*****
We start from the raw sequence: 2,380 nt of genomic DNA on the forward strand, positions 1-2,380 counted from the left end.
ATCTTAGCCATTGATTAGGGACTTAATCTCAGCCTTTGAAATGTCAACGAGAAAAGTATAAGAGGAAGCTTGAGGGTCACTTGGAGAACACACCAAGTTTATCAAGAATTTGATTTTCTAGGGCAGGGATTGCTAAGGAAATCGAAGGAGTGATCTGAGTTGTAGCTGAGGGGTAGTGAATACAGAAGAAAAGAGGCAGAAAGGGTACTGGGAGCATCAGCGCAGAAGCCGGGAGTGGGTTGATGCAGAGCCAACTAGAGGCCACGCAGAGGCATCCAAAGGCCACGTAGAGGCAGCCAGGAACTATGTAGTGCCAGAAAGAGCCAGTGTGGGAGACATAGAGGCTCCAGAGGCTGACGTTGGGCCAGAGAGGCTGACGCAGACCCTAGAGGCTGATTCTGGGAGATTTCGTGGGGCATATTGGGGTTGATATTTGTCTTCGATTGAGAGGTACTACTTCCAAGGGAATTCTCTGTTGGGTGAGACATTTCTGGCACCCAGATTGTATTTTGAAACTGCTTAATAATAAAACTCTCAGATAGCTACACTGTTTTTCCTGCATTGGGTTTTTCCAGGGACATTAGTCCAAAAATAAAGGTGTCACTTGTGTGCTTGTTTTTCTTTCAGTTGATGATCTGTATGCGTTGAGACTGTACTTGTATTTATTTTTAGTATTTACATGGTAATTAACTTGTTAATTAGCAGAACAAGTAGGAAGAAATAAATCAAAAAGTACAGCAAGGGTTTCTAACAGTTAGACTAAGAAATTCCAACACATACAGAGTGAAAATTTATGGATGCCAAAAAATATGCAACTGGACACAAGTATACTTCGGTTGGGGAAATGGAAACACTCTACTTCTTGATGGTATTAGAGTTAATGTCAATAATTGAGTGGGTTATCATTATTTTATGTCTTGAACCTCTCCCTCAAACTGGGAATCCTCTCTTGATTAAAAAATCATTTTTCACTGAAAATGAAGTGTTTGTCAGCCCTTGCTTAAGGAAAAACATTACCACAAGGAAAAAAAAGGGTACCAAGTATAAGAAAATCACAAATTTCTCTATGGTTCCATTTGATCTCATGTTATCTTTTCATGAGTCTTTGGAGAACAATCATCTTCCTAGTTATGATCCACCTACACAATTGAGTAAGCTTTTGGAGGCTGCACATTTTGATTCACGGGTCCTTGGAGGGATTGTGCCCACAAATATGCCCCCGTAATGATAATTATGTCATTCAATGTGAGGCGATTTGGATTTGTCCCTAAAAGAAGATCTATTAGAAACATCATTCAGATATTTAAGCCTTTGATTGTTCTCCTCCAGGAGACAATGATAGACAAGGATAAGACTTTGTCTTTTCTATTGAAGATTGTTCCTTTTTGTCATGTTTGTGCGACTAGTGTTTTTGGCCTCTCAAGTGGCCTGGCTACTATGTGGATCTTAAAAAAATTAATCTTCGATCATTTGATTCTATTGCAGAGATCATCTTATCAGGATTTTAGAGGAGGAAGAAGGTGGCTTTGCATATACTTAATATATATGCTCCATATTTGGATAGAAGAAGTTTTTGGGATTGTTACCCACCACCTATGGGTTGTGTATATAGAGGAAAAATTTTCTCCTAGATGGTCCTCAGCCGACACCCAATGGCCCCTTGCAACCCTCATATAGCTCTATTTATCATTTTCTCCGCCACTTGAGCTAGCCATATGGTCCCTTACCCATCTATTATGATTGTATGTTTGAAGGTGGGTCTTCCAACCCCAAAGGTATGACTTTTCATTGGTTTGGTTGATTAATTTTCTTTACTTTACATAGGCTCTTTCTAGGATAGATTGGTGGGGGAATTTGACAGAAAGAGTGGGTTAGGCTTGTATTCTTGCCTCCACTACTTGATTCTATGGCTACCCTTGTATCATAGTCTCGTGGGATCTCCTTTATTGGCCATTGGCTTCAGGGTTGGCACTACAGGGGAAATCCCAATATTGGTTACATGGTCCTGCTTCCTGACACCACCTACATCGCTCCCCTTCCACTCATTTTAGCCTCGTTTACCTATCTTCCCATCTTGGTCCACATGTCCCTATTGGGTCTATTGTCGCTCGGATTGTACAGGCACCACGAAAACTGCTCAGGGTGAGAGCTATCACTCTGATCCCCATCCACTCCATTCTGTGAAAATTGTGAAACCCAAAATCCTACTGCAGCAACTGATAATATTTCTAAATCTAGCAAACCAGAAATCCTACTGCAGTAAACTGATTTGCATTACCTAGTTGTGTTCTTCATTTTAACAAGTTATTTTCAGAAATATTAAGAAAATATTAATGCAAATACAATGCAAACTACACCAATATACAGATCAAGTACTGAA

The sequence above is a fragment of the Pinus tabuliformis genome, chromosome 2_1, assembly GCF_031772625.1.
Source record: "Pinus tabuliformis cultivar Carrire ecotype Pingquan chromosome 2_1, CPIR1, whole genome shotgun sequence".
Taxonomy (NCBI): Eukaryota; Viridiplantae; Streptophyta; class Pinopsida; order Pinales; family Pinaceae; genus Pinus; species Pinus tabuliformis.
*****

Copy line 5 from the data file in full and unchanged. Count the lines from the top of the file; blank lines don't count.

Taxonomy (NCBI): Eukaryota; Viridiplantae; Streptophyta; class Pinopsida; order Pinales; family Pinaceae; genus Pinus; species Pinus tabuliformis.